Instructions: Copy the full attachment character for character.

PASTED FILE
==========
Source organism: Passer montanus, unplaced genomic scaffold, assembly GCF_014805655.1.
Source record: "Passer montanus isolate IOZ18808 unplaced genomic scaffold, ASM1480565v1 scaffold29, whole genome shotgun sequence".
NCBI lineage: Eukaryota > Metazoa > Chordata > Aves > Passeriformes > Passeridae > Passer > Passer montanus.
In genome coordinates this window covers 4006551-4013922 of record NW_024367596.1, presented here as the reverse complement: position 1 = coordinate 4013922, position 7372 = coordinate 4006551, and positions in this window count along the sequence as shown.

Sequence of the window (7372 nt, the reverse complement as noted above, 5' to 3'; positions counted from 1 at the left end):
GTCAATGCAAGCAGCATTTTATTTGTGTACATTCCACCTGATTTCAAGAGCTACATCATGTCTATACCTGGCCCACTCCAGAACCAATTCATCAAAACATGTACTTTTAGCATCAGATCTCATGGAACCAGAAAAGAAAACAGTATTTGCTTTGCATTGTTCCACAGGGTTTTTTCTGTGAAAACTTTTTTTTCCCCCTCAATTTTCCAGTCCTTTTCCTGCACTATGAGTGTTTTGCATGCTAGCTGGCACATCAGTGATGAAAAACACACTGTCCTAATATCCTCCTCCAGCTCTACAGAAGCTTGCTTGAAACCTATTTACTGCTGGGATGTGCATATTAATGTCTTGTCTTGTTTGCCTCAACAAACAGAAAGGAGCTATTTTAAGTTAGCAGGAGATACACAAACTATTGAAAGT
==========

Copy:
Source organism: Passer montanus, unplaced genomic scaffold, assembly GCF_014805655.1.
Source record: "Passer montanus isolate IOZ18808 unplaced genomic scaffold, ASM1480565v1 scaffold29, whole genome shotgun sequence".
NCBI lineage: Eukaryota > Metazoa > Chordata > Aves > Passeriformes > Passeridae > Passer > Passer montanus.
In genome coordinates this window covers 4006551-4013922 of record NW_024367596.1, presented here as the reverse complement: position 1 = coordinate 4013922, position 7372 = coordinate 4006551, and positions in this window count along the sequence as shown.

Sequence of the window (7372 nt, the reverse complement as noted above, 5' to 3'; positions counted from 1 at the left end):
GTCAATGCAAGCAGCATTTTATTTGTGTACATTCCACCTGATTTCAAGAGCTACATCATGTCTATACCTGGCCCACTCCAGAACCAATTCATCAAAACATGTACTTTTAGCATCAGATCTCATGGAACCAGAAAAGAAAACAGTATTTGCTTTGCATTGTTCCACAGGGTTTTTTCTGTGAAAACTTTTTTTTCCCCCTCAATTTTCCAGTCCTTTTCCTGCACTATGAGTGTTTTGCATGCTAGCTGGCACATCAGTGATGAAAAACACACTGTCCTAATATCCTCCTCCAGCTCTACAGAAGCTTGCTTGAAACCTATTTACTGCTGGGATGTGCATATTAATGTCTTGTCTTGTTTGCCTCAACAAACAGAAAGGAGCTATTTTAAGTTAGCAGGAGATACACAAACTATTGAAAGT